Monday, 5 August 2013

The Perseid Meteors.

The Perseid Meteor shower lasts from late July to early September each year, and are expected to be at a peak on 12-13 August 2013, slightly after the New Moon on 6 August, which should guarantee a good display. At the peak of the shower there can be 50-100 meteors per hour. The Perseids get their name from the constellation of Perseus, in which the meteors have their radiant (appear to originate).

The radiant of the Perseid Meteors. Seattle Astronomy

The shower is caused by the Earth passing through the trail of the Comet 109P/Swift-Tuttle, and encountering dust from the tail of this comet. The dust particles strike the atmosphere at speeds of over 200 000 km per hour, burning up in the upper atmosphere and producing a light show in the process.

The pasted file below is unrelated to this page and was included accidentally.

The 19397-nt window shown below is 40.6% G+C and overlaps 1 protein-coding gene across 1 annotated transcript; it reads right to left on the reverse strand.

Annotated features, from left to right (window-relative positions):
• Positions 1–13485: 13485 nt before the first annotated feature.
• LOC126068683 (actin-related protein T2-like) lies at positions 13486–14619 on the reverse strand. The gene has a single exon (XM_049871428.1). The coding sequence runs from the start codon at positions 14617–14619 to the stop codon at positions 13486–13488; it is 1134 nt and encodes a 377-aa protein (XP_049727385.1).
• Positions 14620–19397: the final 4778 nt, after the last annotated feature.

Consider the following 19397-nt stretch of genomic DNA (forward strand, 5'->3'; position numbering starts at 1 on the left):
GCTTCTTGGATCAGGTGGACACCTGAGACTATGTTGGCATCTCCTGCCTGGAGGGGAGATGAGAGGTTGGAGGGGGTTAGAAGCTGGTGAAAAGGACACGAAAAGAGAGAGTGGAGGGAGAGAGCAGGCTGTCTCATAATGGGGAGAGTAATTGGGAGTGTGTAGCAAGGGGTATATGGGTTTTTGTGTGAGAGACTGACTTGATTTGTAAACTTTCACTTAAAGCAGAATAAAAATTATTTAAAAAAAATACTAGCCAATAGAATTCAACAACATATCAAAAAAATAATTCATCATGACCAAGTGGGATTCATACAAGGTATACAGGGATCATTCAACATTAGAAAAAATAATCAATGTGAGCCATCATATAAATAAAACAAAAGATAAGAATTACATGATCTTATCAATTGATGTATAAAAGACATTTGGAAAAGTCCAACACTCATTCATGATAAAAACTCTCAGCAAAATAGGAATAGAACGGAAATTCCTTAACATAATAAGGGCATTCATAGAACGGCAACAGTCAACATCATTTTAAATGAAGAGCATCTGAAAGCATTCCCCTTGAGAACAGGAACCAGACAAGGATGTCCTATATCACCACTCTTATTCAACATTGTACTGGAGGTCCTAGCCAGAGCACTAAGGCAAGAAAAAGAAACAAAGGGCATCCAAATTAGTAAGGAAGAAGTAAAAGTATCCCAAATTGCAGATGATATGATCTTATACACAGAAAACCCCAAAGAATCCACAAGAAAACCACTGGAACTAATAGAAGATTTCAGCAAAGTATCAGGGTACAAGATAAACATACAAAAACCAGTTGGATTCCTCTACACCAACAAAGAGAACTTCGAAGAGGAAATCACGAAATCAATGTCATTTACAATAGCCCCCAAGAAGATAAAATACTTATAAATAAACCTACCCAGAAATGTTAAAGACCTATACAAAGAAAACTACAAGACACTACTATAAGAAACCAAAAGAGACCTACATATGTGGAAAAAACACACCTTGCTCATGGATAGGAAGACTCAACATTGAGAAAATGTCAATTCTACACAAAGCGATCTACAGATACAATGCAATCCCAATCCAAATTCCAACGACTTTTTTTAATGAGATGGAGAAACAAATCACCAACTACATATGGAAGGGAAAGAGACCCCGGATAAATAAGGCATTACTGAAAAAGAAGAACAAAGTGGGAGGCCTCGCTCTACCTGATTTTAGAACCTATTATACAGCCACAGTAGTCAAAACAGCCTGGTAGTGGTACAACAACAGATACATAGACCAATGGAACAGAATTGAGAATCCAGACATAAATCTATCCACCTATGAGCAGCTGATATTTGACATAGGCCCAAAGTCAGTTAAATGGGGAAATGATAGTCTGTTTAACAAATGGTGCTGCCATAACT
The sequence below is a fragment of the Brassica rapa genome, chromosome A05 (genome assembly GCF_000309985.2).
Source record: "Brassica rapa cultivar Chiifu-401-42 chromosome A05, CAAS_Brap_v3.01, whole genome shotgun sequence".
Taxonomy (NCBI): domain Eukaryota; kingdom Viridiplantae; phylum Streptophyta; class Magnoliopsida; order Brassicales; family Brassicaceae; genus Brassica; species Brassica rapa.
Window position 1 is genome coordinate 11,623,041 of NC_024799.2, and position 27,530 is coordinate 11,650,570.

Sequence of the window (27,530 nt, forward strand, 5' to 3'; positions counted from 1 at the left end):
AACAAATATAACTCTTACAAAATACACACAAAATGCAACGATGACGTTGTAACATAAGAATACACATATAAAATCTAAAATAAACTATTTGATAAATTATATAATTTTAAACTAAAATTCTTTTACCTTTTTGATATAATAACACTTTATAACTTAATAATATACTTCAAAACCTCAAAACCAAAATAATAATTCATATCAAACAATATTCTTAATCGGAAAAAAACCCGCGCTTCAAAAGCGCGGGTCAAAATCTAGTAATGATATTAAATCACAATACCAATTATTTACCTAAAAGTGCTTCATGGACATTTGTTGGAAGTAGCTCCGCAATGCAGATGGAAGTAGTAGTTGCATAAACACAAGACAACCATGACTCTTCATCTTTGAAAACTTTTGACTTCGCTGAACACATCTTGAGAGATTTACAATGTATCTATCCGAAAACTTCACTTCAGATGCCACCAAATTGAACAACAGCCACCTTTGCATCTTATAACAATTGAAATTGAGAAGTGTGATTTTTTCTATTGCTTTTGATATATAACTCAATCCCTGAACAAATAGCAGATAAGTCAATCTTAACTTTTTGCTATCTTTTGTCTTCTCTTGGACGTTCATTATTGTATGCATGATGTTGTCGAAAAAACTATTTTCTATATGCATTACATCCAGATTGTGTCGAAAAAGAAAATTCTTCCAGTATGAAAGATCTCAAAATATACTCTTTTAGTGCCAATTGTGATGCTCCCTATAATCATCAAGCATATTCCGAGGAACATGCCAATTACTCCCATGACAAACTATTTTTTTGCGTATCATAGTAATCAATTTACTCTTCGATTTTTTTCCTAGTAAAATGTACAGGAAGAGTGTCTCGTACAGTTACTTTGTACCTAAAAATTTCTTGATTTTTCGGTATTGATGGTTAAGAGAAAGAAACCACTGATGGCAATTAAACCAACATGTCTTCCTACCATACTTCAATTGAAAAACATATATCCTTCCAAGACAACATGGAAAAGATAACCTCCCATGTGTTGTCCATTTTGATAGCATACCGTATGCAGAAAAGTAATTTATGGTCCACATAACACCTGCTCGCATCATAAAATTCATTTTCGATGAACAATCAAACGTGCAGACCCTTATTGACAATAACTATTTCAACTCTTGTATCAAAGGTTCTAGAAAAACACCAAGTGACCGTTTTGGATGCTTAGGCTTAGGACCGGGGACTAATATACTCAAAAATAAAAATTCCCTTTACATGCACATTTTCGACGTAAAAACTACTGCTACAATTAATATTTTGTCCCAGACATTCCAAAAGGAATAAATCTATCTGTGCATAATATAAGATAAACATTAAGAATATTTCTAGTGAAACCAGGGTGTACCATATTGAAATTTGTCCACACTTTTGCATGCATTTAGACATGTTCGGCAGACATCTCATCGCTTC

The Earth does not need to pass close to 109P/Swift-Tuttle for the meteor shower to occur, it simply passes through a trail of dust from the comet's tail that is following the same orbital path. Comet 109P/Swift-Tuttle itself only visits the Inner Solar System once every 133 years, last doing so in 1992. It is currently 34.7 AU from the Earth (i.e. 34.7 times as far from the Earth as the Sun, further than the distance between Neptune and the Sun) on an eccentric orbit that takes it far bellow the plain of the Solar System.

The orbit and current position of Comet 109P/Swift-Tuttle. Image created using the JPL Small Body Database Browser.

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